Maybe it was bullying or maybe these kids were just being kids. Either way, “it happens,” said Hali. He had seen worse anyway.

Hali dedicated himself to mastering language. It was there that he discovered his love for rhyme and rhythm. In other words, rap music. He started listening to “The Notorious B.I.G” and “Jay-Z.” Their inspiration sits with him up to this day. Many people don’t know this, but Hali has bars.


The New Safe Haven

Music may have captivated Hali’s imagination, but football claimed all faculties of his mind and body to its service. Hali quickly identified with the game of football. Joe Namath, a former American football quarterback once said that “football is an honest game. It’s true to life. It’s a game about sharing. Football is a team game. So is life.” Considering that Hali and his family had to share and depend on each other for everything to survive, it’s fair to suggest that he identified with the game organically from the core.

Hali made football his new safe haven and gave it everything he had. His motor was fierce and his energy unmatched, as if once again, being propelled by a familiar innate force, not yet fully explored or understood. “He has this inner drive, wherever it comes from. Everybody would love to have what he has inside in him,” said Larry Johnson, his former defensive line coach at Penn State.
For his effort and accomplishments, he was named as an All-American, a hypothetical sports team composed of outstanding amateur players, voted by the media and relevant commentators as the best players in the country.

In 2002, Hali’s football career graduated to the collegiate level when he accepted a scholarship to join the Penn State Nittany Lions under Joe Paterno. Not bad for a guy who didn’t even know what a scholarship was. “I went out and played, and I did well, but I didn’t know what college scholarships were. I didn’t understand that process,” Hali once told ESPN.

However, it wasn’t easy, Hali didn’t have the natural flair for football. Some scouts said he was slower, and shorter than than his peers. But not once did anyone doubt what was inside of him. Rob Rang, a draft expert at once said, “he’s not such an athlete that he could transition to being a 3-4 linebacker.” But, “he’s hard-working, very intense, very passionate. He’s a guy that every coach wants, but not every scout wants because he’s a little bit undersized.”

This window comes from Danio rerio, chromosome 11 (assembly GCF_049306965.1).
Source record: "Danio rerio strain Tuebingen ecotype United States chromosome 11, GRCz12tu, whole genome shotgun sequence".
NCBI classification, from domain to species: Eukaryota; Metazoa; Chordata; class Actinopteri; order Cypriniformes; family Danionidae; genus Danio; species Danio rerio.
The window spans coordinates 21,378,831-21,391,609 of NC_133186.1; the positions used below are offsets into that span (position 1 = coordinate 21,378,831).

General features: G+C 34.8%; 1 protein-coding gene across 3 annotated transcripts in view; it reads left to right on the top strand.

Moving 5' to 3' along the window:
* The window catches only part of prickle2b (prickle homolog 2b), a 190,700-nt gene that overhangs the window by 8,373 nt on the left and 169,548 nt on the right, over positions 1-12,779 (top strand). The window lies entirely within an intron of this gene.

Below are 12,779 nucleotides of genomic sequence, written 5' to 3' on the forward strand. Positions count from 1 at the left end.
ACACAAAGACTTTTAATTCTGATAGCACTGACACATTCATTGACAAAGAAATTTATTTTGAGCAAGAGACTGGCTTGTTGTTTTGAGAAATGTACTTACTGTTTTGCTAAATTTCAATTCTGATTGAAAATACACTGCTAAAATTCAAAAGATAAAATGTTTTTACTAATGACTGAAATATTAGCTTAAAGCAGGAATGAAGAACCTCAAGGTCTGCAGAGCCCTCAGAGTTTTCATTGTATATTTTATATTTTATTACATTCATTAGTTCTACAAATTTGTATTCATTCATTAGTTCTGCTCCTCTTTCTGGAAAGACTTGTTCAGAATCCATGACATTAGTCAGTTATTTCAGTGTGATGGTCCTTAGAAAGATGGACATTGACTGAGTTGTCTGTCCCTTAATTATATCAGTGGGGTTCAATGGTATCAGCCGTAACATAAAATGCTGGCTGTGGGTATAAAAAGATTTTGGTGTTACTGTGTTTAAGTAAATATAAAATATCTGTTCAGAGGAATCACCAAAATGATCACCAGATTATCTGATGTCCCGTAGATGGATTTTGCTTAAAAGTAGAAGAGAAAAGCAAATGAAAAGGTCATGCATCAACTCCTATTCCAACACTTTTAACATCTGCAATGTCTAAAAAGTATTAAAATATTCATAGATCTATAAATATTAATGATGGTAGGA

Because of his hustle, his career continued to flourish. Among his long list of collegiate accolades, in 2005, he won the Unanimous All-American, First-team All-Big Ten, and Big Ten Defensive Lineman of the Year Awards. In 2006, he won the Senior Bowl Defensive MVP, a collegiate all-star game which showcases the best NFL Draft prospects.


Bigger than Football

Meanwhile, amidst everything, a bigger part of Hali was still missing. “Being away from her for so long, it’s just like, you know, how am I gonna feel when I see her again?” he wondered. “Because she was everything in my life and everything I wanted in my life, and nobody can change that.”

Their communication was irregular and sometimes Hali spent months not hearing from his mother. One day, Hali’s mother escaped what was his most dreaded fear.

“She was walking with… three other friends in the city,” he remembered with sadness. “The three other people that she was walking with got sprayed and they all died. And she (mother) got shot in the knee. By God’s grace, she is still alive. You know, I’m just glad she’s still living. She’s still out there and I’m still praying for her.”

A great man once said that “the thing about football – the important thing about football – is that it is not just about football.” And that was the case for Hali, who at that time, was instinctively driven to use football as a means to a much greater end – the desire to see his mother again.

“When I get on the field, I just you know, use that as a motivational factor for me to be able to play well. And maybe that will open doors for my mom to be able to come to the states,” Hali said.


When the Stars Aligned